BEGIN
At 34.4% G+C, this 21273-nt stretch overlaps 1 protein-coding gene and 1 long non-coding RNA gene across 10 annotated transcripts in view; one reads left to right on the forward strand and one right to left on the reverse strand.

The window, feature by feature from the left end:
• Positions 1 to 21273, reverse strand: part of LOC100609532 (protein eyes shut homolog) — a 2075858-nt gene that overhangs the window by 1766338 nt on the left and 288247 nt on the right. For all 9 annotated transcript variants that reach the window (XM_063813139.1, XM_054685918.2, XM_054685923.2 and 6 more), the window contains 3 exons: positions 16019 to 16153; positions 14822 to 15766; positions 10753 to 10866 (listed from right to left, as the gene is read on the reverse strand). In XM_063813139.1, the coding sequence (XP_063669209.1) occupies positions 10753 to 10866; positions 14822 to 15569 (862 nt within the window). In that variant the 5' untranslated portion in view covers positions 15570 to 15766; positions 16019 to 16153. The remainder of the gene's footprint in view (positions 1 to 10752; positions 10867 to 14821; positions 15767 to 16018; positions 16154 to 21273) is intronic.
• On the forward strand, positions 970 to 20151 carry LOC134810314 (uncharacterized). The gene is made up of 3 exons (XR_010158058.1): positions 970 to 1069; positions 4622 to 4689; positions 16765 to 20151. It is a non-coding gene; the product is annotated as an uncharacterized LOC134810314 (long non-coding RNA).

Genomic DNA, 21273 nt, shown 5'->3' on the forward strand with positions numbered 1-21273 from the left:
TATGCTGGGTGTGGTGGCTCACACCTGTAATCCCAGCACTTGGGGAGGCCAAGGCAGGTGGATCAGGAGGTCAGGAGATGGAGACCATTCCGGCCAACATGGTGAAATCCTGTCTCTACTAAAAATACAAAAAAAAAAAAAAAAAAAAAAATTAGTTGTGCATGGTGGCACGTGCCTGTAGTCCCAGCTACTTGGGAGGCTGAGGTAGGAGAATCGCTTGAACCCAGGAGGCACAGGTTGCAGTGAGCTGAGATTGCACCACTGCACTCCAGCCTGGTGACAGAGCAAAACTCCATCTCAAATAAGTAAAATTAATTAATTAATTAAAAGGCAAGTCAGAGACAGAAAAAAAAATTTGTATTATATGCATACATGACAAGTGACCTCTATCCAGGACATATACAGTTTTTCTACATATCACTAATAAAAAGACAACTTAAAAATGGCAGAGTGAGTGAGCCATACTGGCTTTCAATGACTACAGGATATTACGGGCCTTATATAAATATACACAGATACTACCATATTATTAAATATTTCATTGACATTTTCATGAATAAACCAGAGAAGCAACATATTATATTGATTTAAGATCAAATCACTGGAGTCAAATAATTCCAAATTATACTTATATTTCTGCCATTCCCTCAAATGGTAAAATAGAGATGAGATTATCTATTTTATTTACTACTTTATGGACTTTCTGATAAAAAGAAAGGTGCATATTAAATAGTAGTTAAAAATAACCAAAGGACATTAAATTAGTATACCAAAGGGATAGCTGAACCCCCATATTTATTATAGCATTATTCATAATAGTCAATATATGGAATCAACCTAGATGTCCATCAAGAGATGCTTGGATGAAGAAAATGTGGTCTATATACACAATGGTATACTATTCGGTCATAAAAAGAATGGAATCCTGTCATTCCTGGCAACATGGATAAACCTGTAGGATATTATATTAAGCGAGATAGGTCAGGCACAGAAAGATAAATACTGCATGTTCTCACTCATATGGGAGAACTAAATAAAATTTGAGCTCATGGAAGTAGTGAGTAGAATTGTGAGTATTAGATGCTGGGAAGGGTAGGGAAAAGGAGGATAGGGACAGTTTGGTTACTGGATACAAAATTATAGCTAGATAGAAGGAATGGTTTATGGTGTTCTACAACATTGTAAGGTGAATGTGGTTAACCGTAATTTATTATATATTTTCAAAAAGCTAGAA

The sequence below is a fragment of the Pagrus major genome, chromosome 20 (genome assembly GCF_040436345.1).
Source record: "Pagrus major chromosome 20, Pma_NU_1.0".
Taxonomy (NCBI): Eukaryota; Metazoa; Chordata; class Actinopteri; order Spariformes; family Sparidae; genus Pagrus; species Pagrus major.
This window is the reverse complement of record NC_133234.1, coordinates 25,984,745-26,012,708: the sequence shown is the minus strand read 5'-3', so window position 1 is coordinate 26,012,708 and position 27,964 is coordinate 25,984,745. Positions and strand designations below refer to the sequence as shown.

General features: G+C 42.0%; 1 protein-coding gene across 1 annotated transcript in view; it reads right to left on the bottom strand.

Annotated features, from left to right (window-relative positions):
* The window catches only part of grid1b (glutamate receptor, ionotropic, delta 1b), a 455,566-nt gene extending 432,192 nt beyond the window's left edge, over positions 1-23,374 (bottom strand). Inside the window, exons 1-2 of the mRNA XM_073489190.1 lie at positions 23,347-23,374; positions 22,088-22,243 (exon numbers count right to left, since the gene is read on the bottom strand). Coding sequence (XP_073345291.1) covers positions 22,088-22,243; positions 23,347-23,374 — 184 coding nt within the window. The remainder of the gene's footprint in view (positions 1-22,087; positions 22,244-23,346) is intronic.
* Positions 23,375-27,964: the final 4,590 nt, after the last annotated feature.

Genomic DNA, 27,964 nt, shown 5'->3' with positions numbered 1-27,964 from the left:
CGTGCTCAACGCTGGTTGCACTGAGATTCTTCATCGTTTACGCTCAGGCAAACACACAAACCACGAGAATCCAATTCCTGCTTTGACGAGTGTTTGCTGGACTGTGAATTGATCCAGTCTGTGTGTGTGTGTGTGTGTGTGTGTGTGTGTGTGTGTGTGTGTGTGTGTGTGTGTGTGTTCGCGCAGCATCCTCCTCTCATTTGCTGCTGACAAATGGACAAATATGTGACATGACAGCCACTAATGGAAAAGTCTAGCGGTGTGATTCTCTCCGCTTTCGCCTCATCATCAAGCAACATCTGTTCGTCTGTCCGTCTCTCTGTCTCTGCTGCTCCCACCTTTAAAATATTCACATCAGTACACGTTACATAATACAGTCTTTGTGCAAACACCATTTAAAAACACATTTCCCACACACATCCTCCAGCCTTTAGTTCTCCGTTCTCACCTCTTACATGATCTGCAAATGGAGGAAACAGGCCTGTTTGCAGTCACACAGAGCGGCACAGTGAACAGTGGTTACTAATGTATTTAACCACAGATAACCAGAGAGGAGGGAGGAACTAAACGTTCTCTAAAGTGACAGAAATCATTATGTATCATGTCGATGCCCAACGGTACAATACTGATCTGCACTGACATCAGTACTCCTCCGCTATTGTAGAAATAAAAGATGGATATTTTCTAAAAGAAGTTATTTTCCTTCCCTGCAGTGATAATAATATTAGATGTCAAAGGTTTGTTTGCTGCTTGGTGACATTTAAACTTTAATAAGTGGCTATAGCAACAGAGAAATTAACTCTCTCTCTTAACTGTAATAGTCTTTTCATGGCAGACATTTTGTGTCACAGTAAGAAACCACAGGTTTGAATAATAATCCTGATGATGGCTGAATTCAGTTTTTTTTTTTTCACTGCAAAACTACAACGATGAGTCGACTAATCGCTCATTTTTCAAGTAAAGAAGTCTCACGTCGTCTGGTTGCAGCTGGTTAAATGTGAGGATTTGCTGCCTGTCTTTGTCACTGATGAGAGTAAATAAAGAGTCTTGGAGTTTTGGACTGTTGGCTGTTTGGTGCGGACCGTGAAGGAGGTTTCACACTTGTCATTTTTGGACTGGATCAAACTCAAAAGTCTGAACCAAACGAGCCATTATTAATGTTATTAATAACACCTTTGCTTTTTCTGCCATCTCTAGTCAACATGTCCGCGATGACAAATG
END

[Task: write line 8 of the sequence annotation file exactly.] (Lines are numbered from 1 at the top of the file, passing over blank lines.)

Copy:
Source record: "Pagrus major chromosome 20, Pma_NU_1.0".